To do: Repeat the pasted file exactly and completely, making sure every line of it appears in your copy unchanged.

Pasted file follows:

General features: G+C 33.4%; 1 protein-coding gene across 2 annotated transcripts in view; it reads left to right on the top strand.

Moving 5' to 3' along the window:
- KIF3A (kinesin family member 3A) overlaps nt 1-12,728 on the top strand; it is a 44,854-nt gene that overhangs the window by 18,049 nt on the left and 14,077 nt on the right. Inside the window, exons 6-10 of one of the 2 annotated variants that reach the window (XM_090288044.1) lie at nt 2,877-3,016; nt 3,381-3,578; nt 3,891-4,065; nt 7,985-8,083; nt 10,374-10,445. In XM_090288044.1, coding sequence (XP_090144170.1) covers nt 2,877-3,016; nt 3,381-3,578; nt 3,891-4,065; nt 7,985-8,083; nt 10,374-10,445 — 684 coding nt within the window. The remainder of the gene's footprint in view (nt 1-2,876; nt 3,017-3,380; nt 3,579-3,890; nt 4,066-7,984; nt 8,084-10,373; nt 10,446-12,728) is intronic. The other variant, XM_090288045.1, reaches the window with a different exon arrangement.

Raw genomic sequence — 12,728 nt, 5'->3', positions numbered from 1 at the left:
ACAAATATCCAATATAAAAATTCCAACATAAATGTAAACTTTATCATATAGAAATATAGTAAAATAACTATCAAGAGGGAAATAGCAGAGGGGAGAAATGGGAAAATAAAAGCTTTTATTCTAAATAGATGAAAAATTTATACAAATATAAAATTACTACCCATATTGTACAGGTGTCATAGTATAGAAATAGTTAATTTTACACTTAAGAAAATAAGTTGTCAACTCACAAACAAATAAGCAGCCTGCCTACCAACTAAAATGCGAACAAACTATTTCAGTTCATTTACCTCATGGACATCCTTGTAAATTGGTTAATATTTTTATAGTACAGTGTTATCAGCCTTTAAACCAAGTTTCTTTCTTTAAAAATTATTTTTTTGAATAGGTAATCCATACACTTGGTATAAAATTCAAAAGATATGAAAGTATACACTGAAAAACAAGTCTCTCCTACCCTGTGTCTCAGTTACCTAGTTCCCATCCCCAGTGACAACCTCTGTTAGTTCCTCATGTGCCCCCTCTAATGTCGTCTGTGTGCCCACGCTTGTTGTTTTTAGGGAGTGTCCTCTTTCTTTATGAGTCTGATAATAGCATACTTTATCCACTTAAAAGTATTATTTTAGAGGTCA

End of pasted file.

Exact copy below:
General features: G+C 33.4%; 1 protein-coding gene across 2 annotated transcripts in view; it reads left to right on the top strand.

Moving 5' to 3' along the window:
- KIF3A (kinesin family member 3A) overlaps nt 1-12,728 on the top strand; it is a 44,854-nt gene that overhangs the window by 18,049 nt on the left and 14,077 nt on the right. Inside the window, exons 6-10 of one of the 2 annotated variants that reach the window (XM_090288044.1) lie at nt 2,877-3,016; nt 3,381-3,578; nt 3,891-4,065; nt 7,985-8,083; nt 10,374-10,445. In XM_090288044.1, coding sequence (XP_090144170.1) covers nt 2,877-3,016; nt 3,381-3,578; nt 3,891-4,065; nt 7,985-8,083; nt 10,374-10,445 — 684 coding nt within the window. The remainder of the gene's footprint in view (nt 1-2,876; nt 3,017-3,380; nt 3,579-3,890; nt 4,066-7,984; nt 8,084-10,373; nt 10,446-12,728) is intronic. The other variant, XM_090288045.1, reaches the window with a different exon arrangement.

Raw genomic sequence — 12,728 nt, 5'->3', positions numbered from 1 at the left:
ACAAATATCCAATATAAAAATTCCAACATAAATGTAAACTTTATCATATAGAAATATAGTAAAATAACTATCAAGAGGGAAATAGCAGAGGGGAGAAATGGGAAAATAAAAGCTTTTATTCTAAATAGATGAAAAATTTATACAAATATAAAATTACTACCCATATTGTACAGGTGTCATAGTATAGAAATAGTTAATTTTACACTTAAGAAAATAAGTTGTCAACTCACAAACAAATAAGCAGCCTGCCTACCAACTAAAATGCGAACAAACTATTTCAGTTCATTTACCTCATGGACATCCTTGTAAATTGGTTAATATTTTTATAGTACAGTGTTATCAGCCTTTAAACCAAGTTTCTTTCTTTAAAAATTATTTTTTTGAATAGGTAATCCATACACTTGGTATAAAATTCAAAAGATATGAAAGTATACACTGAAAAACAAGTCTCTCCTACCCTGTGTCTCAGTTACCTAGTTCCCATCCCCAGTGACAACCTCTGTTAGTTCCTCATGTGCCCCCTCTAATGTCGTCTGTGTGCCCACGCTTGTTGTTTTTAGGGAGTGTCCTCTTTCTTTATGAGTCTGATAATAGCATACTTTATCCACTTAAAAGTATTATTTTAGAGGTCA